82. Selkoe K, D’Aloia C, Crandall E, Iacchei M, Liggins L, Puritz J, von der Heyden S, Toonen R (2016) A decade of seascape genetics: contributions to basic and applied marine connectivity. Mar Ecol Prog Ser 554:1–19CrossRefGoogle Scholar
  83. Slatkin M (1987) Gene flow and the geographic structure of natural populations. Science 236:787–792CrossRefPubMedGoogle Scholar
  84. Sobel AH, Camargo SJ, Hall TM, Lee C-Y, Tippett MK, Wing AA (2016) Human influence on tropical cyclone intensity. Science 353:242–246CrossRefPubMedGoogle Scholar
  85. Szmant AM, Meadows MG (2006) Developmental changes in coral larval buoyancy and vertical swimming behavior: implications for dispersal and connectivity. Proc 10th Int Coral Reef Symp 431–437Google Scholar
  86. Thomas L, Kendrick G, Stat M, Travaille K, Shedrawi G, Kennington W (2014) Population genetic structure of the Pocillopora damicornis morphospecies along Ningaloo Reef, Western Australia. Mar Ecol Prog Ser 513:111–119CrossRefGoogle Scholar
  87. Thomas L, Kennington WJ, Stat M, Wilkinson SP, Kool JT, Kendrick GA (2015) Isolation by resistance across a complex coral reef seascape. Proc R Soc B Biol Sci 282:20151217CrossRefGoogle Scholar
  88. Thomas L, Kennington WJ, Evans RD, Kendrick GA, Stat M (2017) Restricted gene flow and local adaptation highlight the vulnerability of high-latitude reefs to rapid environmental change. Glob Change Biol 23:1365–2486Google Scholar
  89. Travers MJ, Potter IC, Clarke KR, Newman SJ, Hutchins JB (2009) The inshore fish faunas over soft substrates and reefs on the tropical west coast of Australia differ and change with latitude and bioregion: Ichthyofaunas of soft substrates and reefs. J Biogeogr 37:148–169CrossRefGoogle Scholar
  90. Underwood JN (2009) Genetic diversity and divergence among coastal and offshore reefs in a hard coral depend on geographic discontinuity and oceanic currents. Evolutionary Applications 2:222–233CrossRefPubMedPubMedCentralGoogle Scholar
  91. Underwood JN, Smith LD, van Oppen MJ, Gilmour JP (2009) Ecologically relevant dispersal of corals on isolated reefs: implications for managing resilience. Ecol Appl 19:18–29CrossRefPubMedGoogle Scholar
  92. Underwood JN, Wilson SK, Ludgerus L, Evans RD (2013) Integrating connectivity science and spatial conservation management of coral reefs in north-west Australia. Journal for Nature Conservation 21:163–172CrossRefGoogle Scholar
  93. Van Oosterhout C, Hutchinson WF, Wills DPM, Shipley P (2004) Micro-checker: software for identifying and correcting genotyping errors in microsatellite data. Mol Ecol Notes 4:535–538CrossRefGoogle Scholar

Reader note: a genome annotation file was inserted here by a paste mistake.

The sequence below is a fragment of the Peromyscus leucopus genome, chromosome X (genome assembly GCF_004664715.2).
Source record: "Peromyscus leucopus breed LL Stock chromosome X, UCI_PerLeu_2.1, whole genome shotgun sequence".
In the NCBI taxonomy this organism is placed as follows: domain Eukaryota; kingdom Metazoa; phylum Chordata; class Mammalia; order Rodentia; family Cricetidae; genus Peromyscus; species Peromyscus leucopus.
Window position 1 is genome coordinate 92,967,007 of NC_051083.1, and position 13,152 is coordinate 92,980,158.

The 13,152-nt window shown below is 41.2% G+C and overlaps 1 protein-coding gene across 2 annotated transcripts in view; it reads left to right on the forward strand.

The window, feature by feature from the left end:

94. Veron JEN (2000) Corals of the world. M. Stafford Smith (eds). Australian Institute of Marine Science, Townsville, AustraliaGoogle Scholar
  95. Wang IJ (2013) Examining the full effects of landscape heterogeneity on spatial genetic variation: a multiple matrix regression approach for quantifying geographic and ecological isolation: special section. Evolution 67:3403–3411CrossRefPubMedGoogle Scholar
  96. Weir BS, Cockerham CC (1984) Estimating F-Statistics for the Analysis of Population Structure. Evolution 38:1358PubMedGoogle Scholar
  97. Whitaker K (2004) Non-random mating and population genetic subdivision of two broadcasting corals at Ningaloo Reef, Western Australia. Marine Biology 144:593–603CrossRefGoogle Scholar
  98. Whitaker K (2006) Genetic evidence for mixed modes of reproduction in the coral Pocillopora damicornis and its effect on population structure. Mar Ecol Prog Ser 306:115–124CrossRefGoogle Scholar
  99. Williamson DH, Ceccarelli DM, Evans RD, Jones GP, Russ GR (2014) Habitat dynamics, marine reserve status, and the decline and recovery of coral reef fish communities. Ecol Evol 4:337–354CrossRefPubMedPubMedCentralGoogle Scholar
  100. Wilson BR (2013) The biogeography of the Australian north west shelf: environmental change and life’s response. Elsevier, Burlington, MAGoogle Scholar
  101. Wilson JR, Harrison PL (1998) Settlement-competency periods of larvae of three species of scleractinian corals. Mar Biol 131:339–345CrossRefGoogle Scholar
  102. Woo M, Pattiaratchi C, Schroeder W (2006) Dynamics of the Ningaloo Current off Point Cloates, Western Australia. Marine and Freshwater Research 57:291CrossRefGoogle Scholar
  103. Zhang N, Feng M, Hendon HH, Hobday AJ, Zinke J (2017) Opposite polarities of ENSO drive distinct patterns of coral bleaching potentials in the southeast Indian Ocean. Scientific Reports 7:2443CrossRefPubMedPubMedCentralGoogle Scholar

Copyright information

© Springer-Verlag GmbH Germany, part of Springer Nature 2018

Authors and Affiliations

  1. 1.Department of Biodiversity Conservation and AttractionsKensingtonAustralia
  2. 2.Oceans InstituteThe University of Western AustraliaCrawleyAustralia
  3. 3.Western Australian Fisheries and Marine Research Laboratories, Department of Primary Industries and Regional DevelopmentGovernment of Western AustraliaNorth BeachAustralia
  4. 4.CSIRO Oceans and AtmosphereIndian Ocean Marine Research CentreCrawleyAustralia
  5. 5.School of Biological SciencesThe University of Western AustraliaCrawleyAustralia
  6. 6.Centre for Evolutionary Biology, School of Biological SciencesThe University of Western AustraliaCrawleyAustralia

Personalised recommendations